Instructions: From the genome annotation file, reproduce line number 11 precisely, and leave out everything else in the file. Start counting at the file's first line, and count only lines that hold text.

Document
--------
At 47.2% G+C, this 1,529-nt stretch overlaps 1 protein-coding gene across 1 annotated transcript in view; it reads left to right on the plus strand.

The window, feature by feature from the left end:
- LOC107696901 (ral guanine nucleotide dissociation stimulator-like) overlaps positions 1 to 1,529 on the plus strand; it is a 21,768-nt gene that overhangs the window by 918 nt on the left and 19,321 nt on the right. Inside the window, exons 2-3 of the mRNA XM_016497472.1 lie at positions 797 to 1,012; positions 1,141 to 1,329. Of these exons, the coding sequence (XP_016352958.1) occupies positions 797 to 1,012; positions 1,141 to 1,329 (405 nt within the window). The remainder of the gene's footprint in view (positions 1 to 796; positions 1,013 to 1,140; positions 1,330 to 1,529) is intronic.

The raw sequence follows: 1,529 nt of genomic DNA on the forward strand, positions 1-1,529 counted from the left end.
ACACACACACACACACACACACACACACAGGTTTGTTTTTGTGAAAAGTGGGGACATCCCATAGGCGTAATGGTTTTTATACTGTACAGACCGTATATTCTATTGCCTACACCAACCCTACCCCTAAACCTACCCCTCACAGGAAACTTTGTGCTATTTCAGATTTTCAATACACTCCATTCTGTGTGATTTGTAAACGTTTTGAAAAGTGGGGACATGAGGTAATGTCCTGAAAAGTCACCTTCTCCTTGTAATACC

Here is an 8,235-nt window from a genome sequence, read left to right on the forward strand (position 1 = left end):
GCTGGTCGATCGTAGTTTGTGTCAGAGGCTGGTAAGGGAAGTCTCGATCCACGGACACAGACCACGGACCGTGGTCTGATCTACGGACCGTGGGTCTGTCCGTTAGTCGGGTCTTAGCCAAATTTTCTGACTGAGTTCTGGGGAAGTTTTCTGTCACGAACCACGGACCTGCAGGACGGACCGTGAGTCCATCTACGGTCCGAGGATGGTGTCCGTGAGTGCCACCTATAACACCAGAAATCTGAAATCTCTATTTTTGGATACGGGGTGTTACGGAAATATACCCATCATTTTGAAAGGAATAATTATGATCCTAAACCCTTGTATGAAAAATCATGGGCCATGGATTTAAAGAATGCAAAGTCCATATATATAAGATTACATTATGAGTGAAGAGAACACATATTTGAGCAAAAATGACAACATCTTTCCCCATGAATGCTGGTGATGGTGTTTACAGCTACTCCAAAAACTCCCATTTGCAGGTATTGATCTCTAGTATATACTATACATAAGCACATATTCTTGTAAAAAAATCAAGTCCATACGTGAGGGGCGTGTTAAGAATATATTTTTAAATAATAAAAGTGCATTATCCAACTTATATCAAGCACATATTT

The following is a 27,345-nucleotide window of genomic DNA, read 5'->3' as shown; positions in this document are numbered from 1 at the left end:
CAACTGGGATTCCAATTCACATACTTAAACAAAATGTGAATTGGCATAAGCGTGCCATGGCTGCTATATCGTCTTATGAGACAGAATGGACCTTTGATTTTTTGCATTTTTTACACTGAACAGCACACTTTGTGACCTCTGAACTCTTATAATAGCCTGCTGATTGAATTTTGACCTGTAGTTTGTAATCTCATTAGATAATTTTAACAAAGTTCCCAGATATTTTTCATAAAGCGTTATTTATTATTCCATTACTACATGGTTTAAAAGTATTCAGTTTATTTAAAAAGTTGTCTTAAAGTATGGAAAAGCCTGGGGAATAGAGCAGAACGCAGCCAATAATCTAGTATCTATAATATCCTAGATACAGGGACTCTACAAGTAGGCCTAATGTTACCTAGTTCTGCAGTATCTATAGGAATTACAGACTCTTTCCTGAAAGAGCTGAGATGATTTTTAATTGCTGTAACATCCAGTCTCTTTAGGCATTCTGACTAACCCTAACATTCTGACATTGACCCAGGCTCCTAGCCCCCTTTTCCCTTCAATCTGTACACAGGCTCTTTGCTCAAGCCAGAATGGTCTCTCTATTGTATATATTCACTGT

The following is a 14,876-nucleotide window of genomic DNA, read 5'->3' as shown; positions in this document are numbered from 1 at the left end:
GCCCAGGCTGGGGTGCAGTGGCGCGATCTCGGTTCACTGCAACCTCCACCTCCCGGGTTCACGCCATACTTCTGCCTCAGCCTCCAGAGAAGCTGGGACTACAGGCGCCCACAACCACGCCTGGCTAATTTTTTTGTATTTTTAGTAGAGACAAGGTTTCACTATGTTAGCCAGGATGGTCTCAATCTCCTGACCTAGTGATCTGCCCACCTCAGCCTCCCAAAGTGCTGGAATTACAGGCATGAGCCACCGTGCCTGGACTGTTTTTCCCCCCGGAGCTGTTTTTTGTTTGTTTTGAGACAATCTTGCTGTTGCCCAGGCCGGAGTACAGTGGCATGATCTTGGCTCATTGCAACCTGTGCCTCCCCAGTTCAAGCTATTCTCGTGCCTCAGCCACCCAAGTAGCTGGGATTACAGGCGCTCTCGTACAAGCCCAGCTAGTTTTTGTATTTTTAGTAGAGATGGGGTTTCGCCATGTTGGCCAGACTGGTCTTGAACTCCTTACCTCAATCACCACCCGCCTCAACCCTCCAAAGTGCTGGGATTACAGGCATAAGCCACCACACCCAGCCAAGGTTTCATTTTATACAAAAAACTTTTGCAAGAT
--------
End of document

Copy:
GCCCAGGCTGGGGTGCAGTGGCGCGATCTCGGTTCACTGCAACCTCCACCTCCCGGGTTCACGCCATACTTCTGCCTCAGCCTCCAGAGAAGCTGGGACTACAGGCGCCCACAACCACGCCTGGCTAATTTTTTTGTATTTTTAGTAGAGACAAGGTTTCACTATGTTAGCCAGGATGGTCTCAATCTCCTGACCTAGTGATCTGCCCACCTCAGCCTCCCAAAGTGCTGGAATTACAGGCATGAGCCACCGTGCCTGGACTGTTTTTCCCCCCGGAGCTGTTTTTTGTTTGTTTTGAGACAATCTTGCTGTTGCCCAGGCCGGAGTACAGTGGCATGATCTTGGCTCATTGCAACCTGTGCCTCCCCAGTTCAAGCTATTCTCGTGCCTCAGCCACCCAAGTAGCTGGGATTACAGGCGCTCTCGTACAAGCCCAGCTAGTTTTTGTATTTTTAGTAGAGATGGGGTTTCGCCATGTTGGCCAGACTGGTCTTGAACTCCTTACCTCAATCACCACCCGCCTCAACCCTCCAAAGTGCTGGGATTACAGGCATAAGCCACCACACCCAGCCAAGGTTTCATTTTATACAAAAAACTTTTGCAAGAT